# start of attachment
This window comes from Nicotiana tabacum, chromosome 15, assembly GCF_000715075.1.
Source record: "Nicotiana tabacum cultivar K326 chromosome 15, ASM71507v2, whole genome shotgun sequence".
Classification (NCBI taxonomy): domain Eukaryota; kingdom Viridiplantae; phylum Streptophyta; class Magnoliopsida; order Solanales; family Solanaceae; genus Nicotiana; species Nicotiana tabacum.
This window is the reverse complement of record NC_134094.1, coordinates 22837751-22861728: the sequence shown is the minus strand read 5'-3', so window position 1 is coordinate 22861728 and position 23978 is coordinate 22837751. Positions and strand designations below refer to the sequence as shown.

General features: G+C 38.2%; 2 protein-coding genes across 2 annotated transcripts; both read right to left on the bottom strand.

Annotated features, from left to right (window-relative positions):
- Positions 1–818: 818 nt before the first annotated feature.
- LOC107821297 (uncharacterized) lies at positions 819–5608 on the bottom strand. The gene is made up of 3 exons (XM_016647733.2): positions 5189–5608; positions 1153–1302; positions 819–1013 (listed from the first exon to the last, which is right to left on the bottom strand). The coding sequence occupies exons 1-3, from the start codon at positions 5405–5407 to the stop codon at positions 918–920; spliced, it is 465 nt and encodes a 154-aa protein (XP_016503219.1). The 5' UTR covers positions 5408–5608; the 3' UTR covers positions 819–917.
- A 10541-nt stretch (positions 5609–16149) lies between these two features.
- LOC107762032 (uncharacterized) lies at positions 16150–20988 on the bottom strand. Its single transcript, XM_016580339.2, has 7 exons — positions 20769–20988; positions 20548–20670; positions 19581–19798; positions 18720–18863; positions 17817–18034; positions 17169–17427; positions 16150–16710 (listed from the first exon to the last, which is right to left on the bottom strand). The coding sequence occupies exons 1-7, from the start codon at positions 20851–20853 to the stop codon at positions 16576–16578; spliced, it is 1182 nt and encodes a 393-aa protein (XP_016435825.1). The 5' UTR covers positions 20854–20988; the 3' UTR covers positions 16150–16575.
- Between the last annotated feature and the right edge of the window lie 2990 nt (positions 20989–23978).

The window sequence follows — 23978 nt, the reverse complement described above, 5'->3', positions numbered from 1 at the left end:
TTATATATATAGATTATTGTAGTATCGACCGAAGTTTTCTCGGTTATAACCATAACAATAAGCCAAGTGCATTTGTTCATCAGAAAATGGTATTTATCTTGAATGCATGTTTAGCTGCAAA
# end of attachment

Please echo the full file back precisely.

This window comes from Nicotiana tabacum, chromosome 15, assembly GCF_000715075.1.
Source record: "Nicotiana tabacum cultivar K326 chromosome 15, ASM71507v2, whole genome shotgun sequence".
Classification (NCBI taxonomy): domain Eukaryota; kingdom Viridiplantae; phylum Streptophyta; class Magnoliopsida; order Solanales; family Solanaceae; genus Nicotiana; species Nicotiana tabacum.
This window is the reverse complement of record NC_134094.1, coordinates 22837751-22861728: the sequence shown is the minus strand read 5'-3', so window position 1 is coordinate 22861728 and position 23978 is coordinate 22837751. Positions and strand designations below refer to the sequence as shown.

General features: G+C 38.2%; 2 protein-coding genes across 2 annotated transcripts; both read right to left on the bottom strand.

Annotated features, from left to right (window-relative positions):
- Positions 1–818: 818 nt before the first annotated feature.
- LOC107821297 (uncharacterized) lies at positions 819–5608 on the bottom strand. The gene is made up of 3 exons (XM_016647733.2): positions 5189–5608; positions 1153–1302; positions 819–1013 (listed from the first exon to the last, which is right to left on the bottom strand). The coding sequence occupies exons 1-3, from the start codon at positions 5405–5407 to the stop codon at positions 918–920; spliced, it is 465 nt and encodes a 154-aa protein (XP_016503219.1). The 5' UTR covers positions 5408–5608; the 3' UTR covers positions 819–917.
- A 10541-nt stretch (positions 5609–16149) lies between these two features.
- LOC107762032 (uncharacterized) lies at positions 16150–20988 on the bottom strand. Its single transcript, XM_016580339.2, has 7 exons — positions 20769–20988; positions 20548–20670; positions 19581–19798; positions 18720–18863; positions 17817–18034; positions 17169–17427; positions 16150–16710 (listed from the first exon to the last, which is right to left on the bottom strand). The coding sequence occupies exons 1-7, from the start codon at positions 20851–20853 to the stop codon at positions 16576–16578; spliced, it is 1182 nt and encodes a 393-aa protein (XP_016435825.1). The 5' UTR covers positions 20854–20988; the 3' UTR covers positions 16150–16575.
- Between the last annotated feature and the right edge of the window lie 2990 nt (positions 20989–23978).

The window sequence follows — 23978 nt, the reverse complement described above, 5'->3', positions numbered from 1 at the left end:
TTATATATATAGATTATTGTAGTATCGACCGAAGTTTTCTCGGTTATAACCATAACAATAAGCCAAGTGCATTTGTTCATCAGAAAATGGTATTTATCTTGAATGCATGTTTAGCTGCAAA